Higher education needs more bravery. Digital pedagogy, or any experimental critical pedagogy, is necessarily dangerous, often with real risks for both instructors and students, much of which can be valuable for learning. But when we experiment with our pedagogies, we confront an establishment that can be hostile to anything new — an establishment that often punishes rather than rewards innovation — that increasingly enforces the standardization of curriculums and classroom practice. With approximately three-quarters of all classes being taught by contingent faculty, any deviation can trigger a non-renewal, leaving the critical pedagogue on the outside looking in.

At the memorial service for Aaron Swartz, friends and colleagues of the open movement pioneer reflected on his contributions (as Tim Carmody reported for The Verge):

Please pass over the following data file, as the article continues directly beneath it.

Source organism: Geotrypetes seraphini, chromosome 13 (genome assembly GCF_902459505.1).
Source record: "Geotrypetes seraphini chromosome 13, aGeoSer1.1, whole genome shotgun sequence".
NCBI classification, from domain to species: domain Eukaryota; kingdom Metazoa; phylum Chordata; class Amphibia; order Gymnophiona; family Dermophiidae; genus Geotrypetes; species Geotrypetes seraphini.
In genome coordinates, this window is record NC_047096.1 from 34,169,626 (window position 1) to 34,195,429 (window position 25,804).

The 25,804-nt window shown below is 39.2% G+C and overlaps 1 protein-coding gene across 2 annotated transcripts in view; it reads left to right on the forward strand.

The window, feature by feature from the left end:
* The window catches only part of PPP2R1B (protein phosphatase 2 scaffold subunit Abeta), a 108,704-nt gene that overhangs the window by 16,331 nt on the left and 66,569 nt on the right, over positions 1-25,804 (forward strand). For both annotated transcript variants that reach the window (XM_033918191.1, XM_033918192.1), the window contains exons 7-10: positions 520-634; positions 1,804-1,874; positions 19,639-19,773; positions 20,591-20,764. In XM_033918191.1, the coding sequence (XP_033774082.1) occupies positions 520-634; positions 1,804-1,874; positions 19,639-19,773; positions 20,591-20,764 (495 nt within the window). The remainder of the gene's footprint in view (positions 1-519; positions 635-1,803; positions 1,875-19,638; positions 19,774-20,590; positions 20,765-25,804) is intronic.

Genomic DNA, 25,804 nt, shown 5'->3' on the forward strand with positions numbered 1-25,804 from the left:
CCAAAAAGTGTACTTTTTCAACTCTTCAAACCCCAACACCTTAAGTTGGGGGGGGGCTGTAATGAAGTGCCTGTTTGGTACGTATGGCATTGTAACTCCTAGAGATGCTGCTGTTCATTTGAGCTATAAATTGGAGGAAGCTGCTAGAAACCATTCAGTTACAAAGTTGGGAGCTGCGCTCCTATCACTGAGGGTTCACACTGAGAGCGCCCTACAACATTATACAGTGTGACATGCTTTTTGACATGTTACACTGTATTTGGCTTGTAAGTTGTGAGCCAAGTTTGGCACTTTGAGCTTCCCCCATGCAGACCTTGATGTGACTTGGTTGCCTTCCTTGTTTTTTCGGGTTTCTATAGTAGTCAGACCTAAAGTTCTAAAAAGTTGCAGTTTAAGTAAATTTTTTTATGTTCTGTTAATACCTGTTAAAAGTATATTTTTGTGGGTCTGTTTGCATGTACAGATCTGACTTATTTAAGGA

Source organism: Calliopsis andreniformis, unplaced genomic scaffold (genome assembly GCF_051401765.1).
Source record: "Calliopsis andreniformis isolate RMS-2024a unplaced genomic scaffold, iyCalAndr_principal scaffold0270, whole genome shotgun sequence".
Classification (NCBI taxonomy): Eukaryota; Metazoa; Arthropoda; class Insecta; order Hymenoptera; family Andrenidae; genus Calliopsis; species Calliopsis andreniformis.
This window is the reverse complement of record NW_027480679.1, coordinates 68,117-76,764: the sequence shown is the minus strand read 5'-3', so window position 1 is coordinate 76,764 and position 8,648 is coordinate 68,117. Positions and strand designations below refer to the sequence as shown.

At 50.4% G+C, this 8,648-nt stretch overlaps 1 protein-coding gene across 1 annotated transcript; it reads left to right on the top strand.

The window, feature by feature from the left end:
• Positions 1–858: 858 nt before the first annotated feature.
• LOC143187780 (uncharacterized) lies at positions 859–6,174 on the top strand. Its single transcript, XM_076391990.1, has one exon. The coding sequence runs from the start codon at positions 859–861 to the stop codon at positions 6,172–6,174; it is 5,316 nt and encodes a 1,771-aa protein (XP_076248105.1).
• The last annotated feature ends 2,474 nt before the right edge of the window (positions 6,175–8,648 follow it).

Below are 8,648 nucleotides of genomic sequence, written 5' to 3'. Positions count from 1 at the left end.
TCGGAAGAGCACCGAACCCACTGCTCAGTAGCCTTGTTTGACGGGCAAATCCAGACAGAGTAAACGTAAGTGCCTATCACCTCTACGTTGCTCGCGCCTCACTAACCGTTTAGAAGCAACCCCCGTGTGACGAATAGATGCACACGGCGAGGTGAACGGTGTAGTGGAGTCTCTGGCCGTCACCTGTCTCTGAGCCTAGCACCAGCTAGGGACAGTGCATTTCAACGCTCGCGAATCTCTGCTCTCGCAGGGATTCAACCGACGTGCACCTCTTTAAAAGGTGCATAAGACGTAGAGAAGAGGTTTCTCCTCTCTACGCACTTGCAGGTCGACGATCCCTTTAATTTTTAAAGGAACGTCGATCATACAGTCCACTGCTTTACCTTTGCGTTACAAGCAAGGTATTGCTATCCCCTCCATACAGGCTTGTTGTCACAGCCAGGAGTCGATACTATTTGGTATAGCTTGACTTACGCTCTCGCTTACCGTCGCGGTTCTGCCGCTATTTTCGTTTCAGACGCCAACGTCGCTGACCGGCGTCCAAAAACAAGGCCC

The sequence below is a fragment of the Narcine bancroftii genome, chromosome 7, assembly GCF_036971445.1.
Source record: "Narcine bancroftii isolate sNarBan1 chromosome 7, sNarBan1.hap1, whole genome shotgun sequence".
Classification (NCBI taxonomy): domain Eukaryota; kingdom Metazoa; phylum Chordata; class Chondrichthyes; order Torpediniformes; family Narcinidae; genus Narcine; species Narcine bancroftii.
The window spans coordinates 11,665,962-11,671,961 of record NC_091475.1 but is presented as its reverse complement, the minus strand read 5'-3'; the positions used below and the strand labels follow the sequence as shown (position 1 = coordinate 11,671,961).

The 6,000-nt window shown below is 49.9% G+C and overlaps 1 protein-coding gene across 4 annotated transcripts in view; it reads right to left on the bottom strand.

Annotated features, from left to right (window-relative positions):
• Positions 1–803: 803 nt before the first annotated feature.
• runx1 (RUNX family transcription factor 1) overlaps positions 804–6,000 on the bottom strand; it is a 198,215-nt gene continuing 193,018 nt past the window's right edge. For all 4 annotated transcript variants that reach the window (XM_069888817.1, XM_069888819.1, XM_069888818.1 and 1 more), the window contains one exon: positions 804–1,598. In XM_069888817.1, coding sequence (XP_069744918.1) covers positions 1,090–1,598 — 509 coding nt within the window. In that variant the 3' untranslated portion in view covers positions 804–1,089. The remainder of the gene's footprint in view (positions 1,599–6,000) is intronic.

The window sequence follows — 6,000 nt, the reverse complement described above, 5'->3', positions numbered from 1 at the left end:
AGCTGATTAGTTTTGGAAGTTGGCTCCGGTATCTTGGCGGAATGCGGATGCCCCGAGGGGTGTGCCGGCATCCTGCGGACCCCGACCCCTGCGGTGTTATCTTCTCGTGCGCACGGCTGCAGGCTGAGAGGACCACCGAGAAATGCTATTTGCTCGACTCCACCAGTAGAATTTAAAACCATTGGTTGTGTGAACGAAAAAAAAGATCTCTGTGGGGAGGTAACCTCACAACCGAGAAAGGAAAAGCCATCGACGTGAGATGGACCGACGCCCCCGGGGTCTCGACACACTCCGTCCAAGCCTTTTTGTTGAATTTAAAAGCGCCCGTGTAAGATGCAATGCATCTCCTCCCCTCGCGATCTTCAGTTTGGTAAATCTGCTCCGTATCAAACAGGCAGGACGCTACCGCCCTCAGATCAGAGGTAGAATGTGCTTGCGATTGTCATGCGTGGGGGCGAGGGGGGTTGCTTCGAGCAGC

‘We talk about how extraordinary he was, but actually, he wasn’t,’ said friend and former partner Quinn Norton, rejecting the emerging portrait of Swartz as an ‘internet saint.’ ‘He was scared and self-conscious. He could be funny, and greedy, and petty, and loving, and curious, and hopeful, and strange,’ she said. ‘But in a culture that is ruled by fear, he learned and taught me that trying is more important than being afraid.’

Lee participated recently in a Twitter chat about “play” in the Freshman Composition classroom, during which there was this exchange: